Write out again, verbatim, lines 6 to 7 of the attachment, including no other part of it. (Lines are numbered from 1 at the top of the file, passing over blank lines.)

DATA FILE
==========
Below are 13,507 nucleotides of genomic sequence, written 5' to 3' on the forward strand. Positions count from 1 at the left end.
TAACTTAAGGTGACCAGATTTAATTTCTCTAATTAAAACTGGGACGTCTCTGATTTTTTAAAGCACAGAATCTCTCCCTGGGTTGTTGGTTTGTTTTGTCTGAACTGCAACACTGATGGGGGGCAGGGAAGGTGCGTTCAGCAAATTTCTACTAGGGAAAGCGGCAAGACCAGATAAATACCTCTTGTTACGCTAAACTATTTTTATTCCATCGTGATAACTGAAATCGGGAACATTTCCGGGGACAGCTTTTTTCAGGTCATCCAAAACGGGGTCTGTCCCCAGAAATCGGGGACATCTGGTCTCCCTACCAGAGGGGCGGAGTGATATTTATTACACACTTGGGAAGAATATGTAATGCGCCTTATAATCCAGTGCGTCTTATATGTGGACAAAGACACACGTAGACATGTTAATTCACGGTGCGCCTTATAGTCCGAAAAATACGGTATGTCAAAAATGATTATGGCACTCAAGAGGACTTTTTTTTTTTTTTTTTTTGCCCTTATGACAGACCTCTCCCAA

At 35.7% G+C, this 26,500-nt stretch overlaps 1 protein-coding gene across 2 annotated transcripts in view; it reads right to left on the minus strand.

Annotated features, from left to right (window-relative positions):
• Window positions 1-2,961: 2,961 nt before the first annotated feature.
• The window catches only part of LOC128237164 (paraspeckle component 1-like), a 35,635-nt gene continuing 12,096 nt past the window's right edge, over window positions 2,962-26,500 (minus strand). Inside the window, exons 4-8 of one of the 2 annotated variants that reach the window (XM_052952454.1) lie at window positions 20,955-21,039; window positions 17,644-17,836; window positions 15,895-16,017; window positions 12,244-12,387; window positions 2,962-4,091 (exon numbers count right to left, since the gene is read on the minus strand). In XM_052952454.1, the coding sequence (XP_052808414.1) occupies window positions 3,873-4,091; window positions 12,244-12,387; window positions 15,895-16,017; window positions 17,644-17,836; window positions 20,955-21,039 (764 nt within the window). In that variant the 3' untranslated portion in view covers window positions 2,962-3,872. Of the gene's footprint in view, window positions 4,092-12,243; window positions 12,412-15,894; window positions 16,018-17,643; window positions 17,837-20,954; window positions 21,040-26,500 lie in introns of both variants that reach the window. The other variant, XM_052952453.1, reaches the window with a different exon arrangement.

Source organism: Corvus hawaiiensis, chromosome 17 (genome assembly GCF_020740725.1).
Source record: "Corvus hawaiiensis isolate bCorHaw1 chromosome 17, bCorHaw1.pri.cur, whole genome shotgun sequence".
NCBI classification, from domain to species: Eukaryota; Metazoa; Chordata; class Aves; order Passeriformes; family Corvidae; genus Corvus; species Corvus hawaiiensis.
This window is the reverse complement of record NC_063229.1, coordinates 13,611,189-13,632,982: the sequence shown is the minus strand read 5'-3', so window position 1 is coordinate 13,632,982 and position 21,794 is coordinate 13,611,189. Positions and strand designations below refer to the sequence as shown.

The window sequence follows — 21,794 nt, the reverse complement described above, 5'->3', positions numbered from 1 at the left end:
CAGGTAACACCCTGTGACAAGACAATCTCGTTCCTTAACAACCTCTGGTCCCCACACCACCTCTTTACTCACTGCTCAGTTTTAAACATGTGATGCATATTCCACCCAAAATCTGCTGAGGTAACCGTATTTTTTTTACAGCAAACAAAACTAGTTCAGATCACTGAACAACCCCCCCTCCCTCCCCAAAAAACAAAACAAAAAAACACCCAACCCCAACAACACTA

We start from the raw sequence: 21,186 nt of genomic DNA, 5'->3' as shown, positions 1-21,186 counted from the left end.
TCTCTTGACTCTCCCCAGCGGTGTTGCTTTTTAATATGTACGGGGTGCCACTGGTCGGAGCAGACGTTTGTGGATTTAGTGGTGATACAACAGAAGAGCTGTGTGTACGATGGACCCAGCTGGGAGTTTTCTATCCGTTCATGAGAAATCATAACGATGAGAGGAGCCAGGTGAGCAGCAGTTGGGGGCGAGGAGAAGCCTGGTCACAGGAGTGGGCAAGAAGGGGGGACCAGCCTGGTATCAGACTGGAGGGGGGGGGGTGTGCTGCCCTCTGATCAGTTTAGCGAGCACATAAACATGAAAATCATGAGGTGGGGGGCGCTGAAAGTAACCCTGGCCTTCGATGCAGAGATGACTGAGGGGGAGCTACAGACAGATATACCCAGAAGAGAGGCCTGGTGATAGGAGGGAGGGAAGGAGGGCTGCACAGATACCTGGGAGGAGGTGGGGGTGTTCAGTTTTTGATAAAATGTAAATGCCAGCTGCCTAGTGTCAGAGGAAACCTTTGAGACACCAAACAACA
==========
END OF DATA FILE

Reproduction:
• The window catches only part of LOC128237164 (paraspeckle component 1-like), a 35,635-nt gene continuing 12,096 nt past the window's right edge, over window positions 2,962-26,500 (minus strand). Inside the window, exons 4-8 of one of the 2 annotated variants that reach the window (XM_052952454.1) lie at window positions 20,955-21,039; window positions 17,644-17,836; window positions 15,895-16,017; window positions 12,244-12,387; window positions 2,962-4,091 (exon numbers count right to left, since the gene is read on the minus strand). In XM_052952454.1, the coding sequence (XP_052808414.1) occupies window positions 3,873-4,091; window positions 12,244-12,387; window positions 15,895-16,017; window positions 17,644-17,836; window positions 20,955-21,039 (764 nt within the window). In that variant the 3' untranslated portion in view covers window positions 2,962-3,872. Of the gene's footprint in view, window positions 4,092-12,243; window positions 12,412-15,894; window positions 16,018-17,643; window positions 17,837-20,954; window positions 21,040-26,500 lie in introns of both variants that reach the window. The other variant, XM_052952453.1, reaches the window with a different exon arrangement.

Source organism: Corvus hawaiiensis, chromosome 17 (genome assembly GCF_020740725.1).